Logo for the Journal of Rehab R and D

Volume 46 Number 3, 2009
   Pages 385 — 394

Abstract – Early delayed amputation: A paradigm shift in the limb-salvage time line for patients with major upper-limb injury

Todd E. Burdette, MD;1* Sarah A. Long, BA;2 Oscar Ho, MD;1 Chris Demas, MD;1 John-Erik Bell, MD;3 Joseph M. Rosen, MD1

1Department of Surgery, Section of Plastic Surgery, Dartmouth-Hitchcock Medical Center, Lebanon, NH; 2Thayer School of Engineering, Dartmouth College, Hanover, NH; 3Department of Orthopaedics, Dartmouth-Hitchcock Medical Center, Lebanon, NH

Abstract — Patients with major injuries to the upper limbs sometimes fail to achieve successful limb salvage. During the attempt to fashion a functional limb, multiple painful procedures may be ventured. Despite the best efforts of surgeons and therapists, a nonfunctioning or painful upper limb may remain in place for many months or years before late delayed amputation and progression to productive rehabilitation occur. We present three patient cases that illustrate failed upper-limb salvage. In each case, patients expressed a desire for amputation at 6 months after their injury. To reduce the pain and suffering that patients with failed limb salvage endure, we propose a paradigm shift in the limb-salvage time line. We suggest that patients be evaluated for early delayed amputation 6 months after their injury.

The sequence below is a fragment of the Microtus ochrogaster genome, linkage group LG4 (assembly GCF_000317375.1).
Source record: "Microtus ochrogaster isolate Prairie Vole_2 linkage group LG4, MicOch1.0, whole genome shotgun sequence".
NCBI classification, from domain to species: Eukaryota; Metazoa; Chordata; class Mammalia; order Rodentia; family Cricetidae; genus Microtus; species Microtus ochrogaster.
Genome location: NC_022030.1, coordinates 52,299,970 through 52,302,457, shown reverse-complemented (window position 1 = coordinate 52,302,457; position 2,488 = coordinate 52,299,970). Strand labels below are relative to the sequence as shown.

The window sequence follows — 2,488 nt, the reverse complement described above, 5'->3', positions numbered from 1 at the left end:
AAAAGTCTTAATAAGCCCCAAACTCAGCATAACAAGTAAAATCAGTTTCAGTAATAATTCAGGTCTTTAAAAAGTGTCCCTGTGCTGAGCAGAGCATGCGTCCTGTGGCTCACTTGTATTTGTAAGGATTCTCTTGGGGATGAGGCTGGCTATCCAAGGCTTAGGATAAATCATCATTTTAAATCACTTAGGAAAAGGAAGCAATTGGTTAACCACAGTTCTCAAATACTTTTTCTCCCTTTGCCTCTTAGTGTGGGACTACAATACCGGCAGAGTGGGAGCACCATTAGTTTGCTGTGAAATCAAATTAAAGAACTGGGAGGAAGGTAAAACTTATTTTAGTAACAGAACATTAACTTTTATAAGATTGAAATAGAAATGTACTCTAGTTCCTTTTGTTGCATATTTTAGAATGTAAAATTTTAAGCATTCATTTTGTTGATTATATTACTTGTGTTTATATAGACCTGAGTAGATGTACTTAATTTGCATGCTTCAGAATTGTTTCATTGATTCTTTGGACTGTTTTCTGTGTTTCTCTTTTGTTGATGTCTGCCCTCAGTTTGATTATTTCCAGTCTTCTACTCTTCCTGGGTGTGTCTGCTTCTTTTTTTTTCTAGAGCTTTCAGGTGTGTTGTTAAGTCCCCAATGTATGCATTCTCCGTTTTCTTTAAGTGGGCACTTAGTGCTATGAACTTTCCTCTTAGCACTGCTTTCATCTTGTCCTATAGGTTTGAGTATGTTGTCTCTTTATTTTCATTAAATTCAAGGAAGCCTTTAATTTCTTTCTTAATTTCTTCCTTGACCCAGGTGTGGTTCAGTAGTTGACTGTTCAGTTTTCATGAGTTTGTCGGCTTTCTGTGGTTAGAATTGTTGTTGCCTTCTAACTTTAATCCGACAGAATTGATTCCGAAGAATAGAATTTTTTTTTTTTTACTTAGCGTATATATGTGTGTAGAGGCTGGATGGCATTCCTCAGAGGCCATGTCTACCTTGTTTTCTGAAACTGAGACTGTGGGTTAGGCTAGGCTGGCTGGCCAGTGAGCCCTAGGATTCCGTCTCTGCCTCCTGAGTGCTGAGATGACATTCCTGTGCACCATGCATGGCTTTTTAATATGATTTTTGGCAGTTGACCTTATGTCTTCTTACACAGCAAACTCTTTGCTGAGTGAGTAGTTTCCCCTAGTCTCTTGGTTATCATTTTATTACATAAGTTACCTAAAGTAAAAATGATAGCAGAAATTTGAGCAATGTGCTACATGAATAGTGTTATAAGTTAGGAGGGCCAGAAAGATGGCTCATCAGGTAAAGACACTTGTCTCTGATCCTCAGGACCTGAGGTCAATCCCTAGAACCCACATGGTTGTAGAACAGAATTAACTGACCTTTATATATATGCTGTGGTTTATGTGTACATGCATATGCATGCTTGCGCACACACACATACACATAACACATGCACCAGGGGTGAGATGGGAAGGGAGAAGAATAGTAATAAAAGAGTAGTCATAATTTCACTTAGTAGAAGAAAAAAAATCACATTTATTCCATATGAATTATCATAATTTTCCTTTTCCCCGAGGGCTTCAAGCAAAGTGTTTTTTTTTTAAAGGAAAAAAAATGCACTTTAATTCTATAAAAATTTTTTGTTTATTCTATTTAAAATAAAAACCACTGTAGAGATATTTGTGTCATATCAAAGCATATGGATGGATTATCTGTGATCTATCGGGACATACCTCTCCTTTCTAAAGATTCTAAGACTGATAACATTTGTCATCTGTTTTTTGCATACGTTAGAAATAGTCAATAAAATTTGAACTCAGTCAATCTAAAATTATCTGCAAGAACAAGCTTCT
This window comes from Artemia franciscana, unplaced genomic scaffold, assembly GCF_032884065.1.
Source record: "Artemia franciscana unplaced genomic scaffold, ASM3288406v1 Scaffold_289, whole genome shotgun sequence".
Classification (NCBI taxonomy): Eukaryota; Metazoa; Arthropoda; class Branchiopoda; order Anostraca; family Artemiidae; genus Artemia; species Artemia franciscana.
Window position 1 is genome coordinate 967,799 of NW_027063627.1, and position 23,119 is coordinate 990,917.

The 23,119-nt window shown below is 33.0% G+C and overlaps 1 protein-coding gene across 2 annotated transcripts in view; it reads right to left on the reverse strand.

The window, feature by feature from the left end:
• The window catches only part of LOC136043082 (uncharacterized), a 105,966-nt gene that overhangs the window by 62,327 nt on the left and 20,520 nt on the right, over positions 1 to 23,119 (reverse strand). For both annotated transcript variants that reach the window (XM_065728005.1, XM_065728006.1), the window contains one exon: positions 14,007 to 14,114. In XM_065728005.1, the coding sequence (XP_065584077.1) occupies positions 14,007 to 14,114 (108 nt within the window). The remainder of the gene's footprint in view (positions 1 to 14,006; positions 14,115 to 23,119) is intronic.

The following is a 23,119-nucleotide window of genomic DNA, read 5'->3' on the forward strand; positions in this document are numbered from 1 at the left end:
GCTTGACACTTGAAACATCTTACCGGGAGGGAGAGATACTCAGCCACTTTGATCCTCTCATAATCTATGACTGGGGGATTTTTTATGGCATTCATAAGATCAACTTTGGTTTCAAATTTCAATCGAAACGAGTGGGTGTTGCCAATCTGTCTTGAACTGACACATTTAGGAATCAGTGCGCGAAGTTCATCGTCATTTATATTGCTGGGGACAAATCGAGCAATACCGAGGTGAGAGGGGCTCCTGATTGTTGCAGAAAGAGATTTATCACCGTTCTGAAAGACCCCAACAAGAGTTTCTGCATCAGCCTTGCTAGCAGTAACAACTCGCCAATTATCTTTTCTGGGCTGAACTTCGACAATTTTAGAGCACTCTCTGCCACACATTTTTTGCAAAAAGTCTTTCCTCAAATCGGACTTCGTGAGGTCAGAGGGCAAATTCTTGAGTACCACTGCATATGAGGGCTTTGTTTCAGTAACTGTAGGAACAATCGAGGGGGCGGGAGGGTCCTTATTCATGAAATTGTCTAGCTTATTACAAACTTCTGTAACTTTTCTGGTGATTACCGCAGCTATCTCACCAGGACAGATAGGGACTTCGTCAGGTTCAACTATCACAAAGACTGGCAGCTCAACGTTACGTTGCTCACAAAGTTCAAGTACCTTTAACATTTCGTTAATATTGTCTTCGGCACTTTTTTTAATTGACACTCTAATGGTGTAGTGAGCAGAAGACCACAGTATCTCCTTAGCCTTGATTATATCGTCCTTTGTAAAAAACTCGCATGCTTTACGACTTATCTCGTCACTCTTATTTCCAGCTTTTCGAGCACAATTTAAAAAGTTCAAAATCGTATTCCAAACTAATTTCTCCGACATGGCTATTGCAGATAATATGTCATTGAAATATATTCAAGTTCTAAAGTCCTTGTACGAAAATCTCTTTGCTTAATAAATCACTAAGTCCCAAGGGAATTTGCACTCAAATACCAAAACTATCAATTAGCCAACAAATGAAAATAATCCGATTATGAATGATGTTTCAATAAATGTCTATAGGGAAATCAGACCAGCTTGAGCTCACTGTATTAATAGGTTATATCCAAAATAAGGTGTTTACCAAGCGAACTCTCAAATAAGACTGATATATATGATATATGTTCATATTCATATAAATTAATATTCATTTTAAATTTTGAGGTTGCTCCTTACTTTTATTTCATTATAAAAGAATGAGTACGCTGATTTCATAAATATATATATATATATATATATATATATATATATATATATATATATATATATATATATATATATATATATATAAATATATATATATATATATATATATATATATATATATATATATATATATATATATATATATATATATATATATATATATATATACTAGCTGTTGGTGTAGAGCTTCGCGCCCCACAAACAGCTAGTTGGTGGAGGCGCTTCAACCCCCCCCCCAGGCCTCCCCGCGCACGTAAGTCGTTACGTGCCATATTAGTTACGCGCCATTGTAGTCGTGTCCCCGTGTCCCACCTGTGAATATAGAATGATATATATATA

Key words: amputation, limb salvage, limb-salvage score, pain, phantom pain, prosthesis, rehabilitation, upper extremity, upper limb, therapy.


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